DESCRIPTION OF THE RELATED ART

A miniature wiring pattern is formed on a semiconductor wafer for providing signal paths to integrated circuits. One of the patterning techniques for the miniature wiring pattern is selective electroplating. FIGS. 1 and 2 illustrate miniature wiring patterns or comblike gate electrode patterns 1 on a semiconductor wafer 2, and a narrow area of the semiconductor wafer 2 is enlarged in circle B.

A central area 2a of the semiconductor wafer is assigned to circuit components such as field effect transistors, and is indicated by broken line BL. On the other hand, a peripheral area 2b outside the broken line BL is not used for the circuit components. The comblike gate electrode patterns 1 are arranged in rows and columns in the central area 2a, and each of the comblike gate electrode pattern 1 has fingers 1a as narrow as 1 micron.

The comblike gate electrode patterns 1 are formed as follows. The prior art process starts with preparation of the semiconductor wafer 2, and the source/drain regions are formed in central area 2a. Titanium is sputtered to 50 nanometers thick on the semiconductor wafer 2, and platinum is further sputtered to 100 nanometers thick on the titanium film. The titanium film and the platinum film form in combination a conductive layer 3.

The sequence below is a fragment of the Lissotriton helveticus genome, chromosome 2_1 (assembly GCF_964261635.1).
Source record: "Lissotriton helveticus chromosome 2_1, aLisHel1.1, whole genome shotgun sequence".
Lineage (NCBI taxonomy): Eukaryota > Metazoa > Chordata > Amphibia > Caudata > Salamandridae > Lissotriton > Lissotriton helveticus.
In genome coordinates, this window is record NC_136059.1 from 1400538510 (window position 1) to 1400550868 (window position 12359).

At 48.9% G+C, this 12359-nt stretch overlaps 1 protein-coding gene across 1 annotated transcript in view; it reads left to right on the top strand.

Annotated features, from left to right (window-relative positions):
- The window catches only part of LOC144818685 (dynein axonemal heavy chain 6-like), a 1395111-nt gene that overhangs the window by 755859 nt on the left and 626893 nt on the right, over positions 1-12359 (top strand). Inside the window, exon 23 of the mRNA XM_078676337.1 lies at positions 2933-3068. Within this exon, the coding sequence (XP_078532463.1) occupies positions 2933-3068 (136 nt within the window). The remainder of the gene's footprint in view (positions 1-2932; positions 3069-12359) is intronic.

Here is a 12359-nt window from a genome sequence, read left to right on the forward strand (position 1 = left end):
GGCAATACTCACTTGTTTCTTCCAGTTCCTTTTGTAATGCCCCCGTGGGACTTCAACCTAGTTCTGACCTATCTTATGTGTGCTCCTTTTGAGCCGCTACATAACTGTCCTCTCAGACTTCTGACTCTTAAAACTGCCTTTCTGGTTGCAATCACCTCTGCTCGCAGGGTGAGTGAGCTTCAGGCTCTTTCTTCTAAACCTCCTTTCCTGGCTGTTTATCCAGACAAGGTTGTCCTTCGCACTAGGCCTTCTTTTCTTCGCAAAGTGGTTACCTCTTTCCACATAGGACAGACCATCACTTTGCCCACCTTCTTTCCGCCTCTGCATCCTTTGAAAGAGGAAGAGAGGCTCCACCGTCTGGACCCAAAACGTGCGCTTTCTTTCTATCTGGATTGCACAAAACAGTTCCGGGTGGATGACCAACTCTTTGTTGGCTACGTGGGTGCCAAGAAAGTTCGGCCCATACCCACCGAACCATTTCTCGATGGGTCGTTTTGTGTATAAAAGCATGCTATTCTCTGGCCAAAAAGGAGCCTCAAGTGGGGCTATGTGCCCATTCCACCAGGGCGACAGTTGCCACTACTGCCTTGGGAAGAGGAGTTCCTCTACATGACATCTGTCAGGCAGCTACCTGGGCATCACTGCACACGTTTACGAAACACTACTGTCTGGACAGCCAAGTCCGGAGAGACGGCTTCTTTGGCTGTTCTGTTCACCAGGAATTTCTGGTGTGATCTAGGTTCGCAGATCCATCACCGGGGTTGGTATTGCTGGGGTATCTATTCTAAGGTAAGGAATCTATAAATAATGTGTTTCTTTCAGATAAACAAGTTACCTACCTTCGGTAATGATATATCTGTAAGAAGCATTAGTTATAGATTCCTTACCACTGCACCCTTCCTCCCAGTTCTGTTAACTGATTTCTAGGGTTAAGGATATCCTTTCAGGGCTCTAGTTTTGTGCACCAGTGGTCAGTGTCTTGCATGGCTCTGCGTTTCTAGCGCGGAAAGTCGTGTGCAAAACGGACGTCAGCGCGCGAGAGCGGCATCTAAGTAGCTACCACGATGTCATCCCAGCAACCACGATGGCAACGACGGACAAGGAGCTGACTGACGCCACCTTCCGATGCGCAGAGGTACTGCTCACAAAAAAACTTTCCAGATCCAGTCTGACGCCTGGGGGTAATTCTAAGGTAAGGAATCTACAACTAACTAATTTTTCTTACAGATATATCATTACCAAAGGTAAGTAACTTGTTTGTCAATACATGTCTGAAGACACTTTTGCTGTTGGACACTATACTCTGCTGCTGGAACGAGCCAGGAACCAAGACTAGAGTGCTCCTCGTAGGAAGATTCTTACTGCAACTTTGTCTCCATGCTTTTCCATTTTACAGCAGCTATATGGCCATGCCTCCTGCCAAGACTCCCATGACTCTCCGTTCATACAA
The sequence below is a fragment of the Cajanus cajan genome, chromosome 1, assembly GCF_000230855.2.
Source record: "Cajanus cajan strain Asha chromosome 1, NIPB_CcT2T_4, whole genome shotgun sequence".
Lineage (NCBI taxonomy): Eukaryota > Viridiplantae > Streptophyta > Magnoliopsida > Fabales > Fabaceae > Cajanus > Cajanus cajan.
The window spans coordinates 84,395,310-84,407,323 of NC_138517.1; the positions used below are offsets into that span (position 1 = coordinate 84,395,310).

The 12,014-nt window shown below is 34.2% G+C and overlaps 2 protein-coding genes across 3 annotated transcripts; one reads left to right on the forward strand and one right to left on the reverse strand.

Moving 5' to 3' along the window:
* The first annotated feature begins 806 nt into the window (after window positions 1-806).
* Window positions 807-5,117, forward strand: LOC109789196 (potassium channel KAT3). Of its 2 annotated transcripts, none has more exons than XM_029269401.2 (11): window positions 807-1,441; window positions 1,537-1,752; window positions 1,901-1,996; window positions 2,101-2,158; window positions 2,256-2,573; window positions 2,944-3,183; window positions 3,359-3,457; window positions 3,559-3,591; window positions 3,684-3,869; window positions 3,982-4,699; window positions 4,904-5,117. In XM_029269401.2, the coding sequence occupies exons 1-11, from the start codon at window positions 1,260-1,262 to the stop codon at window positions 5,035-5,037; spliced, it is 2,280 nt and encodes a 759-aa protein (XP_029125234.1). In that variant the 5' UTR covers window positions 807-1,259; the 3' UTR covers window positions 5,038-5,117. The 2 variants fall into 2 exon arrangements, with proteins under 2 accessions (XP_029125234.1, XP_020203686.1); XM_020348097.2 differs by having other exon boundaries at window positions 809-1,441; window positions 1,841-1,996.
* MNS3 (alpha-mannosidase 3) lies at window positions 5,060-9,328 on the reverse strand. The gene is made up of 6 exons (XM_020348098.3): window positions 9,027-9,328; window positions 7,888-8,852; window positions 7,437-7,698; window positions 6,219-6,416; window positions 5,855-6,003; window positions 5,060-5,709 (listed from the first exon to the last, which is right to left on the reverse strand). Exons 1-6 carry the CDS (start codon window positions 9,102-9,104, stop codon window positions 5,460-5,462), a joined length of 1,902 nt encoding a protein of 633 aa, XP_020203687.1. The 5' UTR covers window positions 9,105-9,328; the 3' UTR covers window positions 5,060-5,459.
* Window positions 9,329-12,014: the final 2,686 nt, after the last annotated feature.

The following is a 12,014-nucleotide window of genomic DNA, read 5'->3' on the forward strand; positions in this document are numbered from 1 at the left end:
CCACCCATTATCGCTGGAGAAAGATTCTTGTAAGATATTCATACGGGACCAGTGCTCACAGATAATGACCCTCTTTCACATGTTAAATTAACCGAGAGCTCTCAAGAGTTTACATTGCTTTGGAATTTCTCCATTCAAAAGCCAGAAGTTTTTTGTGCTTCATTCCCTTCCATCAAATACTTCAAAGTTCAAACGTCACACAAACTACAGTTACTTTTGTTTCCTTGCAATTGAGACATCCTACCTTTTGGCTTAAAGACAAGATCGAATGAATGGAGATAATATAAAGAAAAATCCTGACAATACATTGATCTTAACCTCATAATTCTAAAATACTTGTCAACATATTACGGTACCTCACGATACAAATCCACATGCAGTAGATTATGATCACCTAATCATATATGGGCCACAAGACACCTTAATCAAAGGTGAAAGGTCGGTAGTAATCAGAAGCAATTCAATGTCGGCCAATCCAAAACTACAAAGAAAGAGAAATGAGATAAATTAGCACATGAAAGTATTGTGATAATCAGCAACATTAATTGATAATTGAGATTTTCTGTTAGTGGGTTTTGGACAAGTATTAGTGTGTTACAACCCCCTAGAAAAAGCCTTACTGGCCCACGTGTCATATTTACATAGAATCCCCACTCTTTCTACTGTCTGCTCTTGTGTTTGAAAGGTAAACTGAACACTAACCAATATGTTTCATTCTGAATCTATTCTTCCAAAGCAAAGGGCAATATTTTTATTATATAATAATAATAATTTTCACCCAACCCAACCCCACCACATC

Photo-resist solution is spread over the conductive layer 3, and is patterned into a photo-resist mask 4. The photo-resist mask 4 exposes comblike narrow areas respectively assigned to the comblike gate electrode patterns 1 and a part of the peripheral area 2b for an electrode 5 of the electroplating system. The photo-resist mask 4 is hatched in FIG. 1 for easy discrimination.

The semiconductor wafer 2 is dipped into an electrolyte (not shown), and the electroplating system supplies electric current between the conductive layer 3 and a gold electrode (not shown). Then, gold grows on the comblike exposed areas, and the comblike gate electrode patterns 1 are formed on the conductive layer 3 in the matrix.

The amount of current I is calculating by using equation 1.

I=i

where S is the amount of area exposed to the electrolyte in square centimeter and i is the optimum current density in milli-ampere per square centimeter for creating a smooth surface. The optimum current density is constant, and is of the order of 1.5 milli-ampere per square centimeter.

The thickness d of the electroplating layer is in proportion to the product of the amount of current I and time t as shown in equation 2.

d=I

Thus, the electroplating is carried out by using the constant current I, and the thickness d is controlled with time t.